We used the built-in unittest module to verify the functionality of our software, as is recommended in the Django documentation. In particular, we ran tests on:
- Protocol upload and retrieval
- Category upload and retrieval
- Reagent upload and retrieval
- Viewing standard pages as both anonymous and logged-in users
- User creation
Our software passed these preliminary tests, and so we took to user testing to continue with the verification.
Once ProtoCat 3.0 went live, we began by testing the interface. Our team swiftly located a numerous number of bugs and issues with ProtoCat. Once we felt certain that the majority of issues were behind us, we began working with other groups so that ProtoCat could be tested by non team member users. These groups included, but not limited to, Michigan iGEM team, Rice University iGEM team, and University of Michigan's biology lab staff. These users not only found more bugs that were previously overlooked, but also provided valuable insight on how an outsider who has never seen the software uses it. In turn we cleaned up our interface and improved labeling in order to bring attention to new features that were being missed.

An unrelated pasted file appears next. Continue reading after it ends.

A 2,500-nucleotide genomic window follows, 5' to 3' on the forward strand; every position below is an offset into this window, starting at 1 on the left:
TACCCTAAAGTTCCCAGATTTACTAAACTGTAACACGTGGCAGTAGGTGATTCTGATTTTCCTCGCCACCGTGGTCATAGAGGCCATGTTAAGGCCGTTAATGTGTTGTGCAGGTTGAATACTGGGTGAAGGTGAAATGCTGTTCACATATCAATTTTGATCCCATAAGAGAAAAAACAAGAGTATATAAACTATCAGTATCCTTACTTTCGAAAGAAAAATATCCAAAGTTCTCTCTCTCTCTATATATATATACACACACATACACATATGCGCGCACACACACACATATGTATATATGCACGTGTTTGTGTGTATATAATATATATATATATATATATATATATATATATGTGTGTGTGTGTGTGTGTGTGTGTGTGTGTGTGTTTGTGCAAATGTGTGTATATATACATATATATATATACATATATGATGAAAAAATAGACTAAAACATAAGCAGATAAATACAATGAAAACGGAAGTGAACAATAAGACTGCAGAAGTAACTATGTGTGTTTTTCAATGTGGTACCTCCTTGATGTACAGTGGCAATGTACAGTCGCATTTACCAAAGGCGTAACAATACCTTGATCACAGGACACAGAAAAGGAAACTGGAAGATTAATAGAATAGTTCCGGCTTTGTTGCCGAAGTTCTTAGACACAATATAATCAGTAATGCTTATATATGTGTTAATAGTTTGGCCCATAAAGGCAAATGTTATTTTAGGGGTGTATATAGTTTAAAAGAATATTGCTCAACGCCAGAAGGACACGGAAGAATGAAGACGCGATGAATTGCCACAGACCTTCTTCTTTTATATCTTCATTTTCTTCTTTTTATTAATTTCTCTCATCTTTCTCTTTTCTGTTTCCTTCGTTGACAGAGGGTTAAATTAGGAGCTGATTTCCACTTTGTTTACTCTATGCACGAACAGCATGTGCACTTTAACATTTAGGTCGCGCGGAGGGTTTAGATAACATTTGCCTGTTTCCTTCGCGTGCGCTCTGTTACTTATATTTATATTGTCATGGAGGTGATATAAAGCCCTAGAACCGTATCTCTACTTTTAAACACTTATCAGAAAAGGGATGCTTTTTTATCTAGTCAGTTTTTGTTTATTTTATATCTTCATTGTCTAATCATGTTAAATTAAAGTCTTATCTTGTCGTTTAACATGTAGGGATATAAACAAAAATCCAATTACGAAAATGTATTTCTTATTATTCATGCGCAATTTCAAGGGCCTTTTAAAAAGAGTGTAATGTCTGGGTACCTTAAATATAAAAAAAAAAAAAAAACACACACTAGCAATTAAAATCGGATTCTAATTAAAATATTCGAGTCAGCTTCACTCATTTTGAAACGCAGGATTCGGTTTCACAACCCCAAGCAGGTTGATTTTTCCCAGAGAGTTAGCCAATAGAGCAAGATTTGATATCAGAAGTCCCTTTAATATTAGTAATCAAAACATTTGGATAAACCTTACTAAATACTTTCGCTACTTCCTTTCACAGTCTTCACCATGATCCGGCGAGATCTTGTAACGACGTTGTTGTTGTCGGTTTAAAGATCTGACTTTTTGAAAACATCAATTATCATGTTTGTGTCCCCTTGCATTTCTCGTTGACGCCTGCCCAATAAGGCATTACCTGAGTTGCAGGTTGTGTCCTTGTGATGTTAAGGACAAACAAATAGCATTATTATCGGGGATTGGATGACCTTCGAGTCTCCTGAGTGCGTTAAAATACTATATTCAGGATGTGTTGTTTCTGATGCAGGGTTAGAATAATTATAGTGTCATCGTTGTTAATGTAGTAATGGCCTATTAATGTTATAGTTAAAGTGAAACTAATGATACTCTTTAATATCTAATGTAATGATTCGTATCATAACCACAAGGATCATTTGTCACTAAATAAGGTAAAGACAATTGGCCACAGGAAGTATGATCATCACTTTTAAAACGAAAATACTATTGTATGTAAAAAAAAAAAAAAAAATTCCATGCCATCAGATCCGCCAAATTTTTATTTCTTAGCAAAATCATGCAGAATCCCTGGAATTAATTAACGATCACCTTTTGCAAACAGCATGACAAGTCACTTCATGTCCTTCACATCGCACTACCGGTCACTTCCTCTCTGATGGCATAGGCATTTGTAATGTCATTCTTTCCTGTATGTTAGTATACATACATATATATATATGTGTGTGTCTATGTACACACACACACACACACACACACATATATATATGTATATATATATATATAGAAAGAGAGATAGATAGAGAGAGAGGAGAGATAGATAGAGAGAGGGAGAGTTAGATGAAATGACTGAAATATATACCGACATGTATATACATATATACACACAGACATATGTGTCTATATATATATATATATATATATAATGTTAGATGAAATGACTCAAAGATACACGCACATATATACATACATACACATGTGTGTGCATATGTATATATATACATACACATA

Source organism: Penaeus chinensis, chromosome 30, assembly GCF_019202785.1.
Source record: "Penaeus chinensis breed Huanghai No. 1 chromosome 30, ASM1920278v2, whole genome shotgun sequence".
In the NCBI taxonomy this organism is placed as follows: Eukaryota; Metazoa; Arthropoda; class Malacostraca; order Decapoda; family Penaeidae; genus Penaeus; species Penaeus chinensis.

One of the main goals of ProtoCat is for the software to be used in order to crowd source protocols. During our testing period our team uploaded a protocol, an improvement was suggested in the comments by a member of the University of Michigan biology lab staff. Thus a new branch of the protocol was created with the correction, demonstrating the power that collaboration has in creating the best protocol.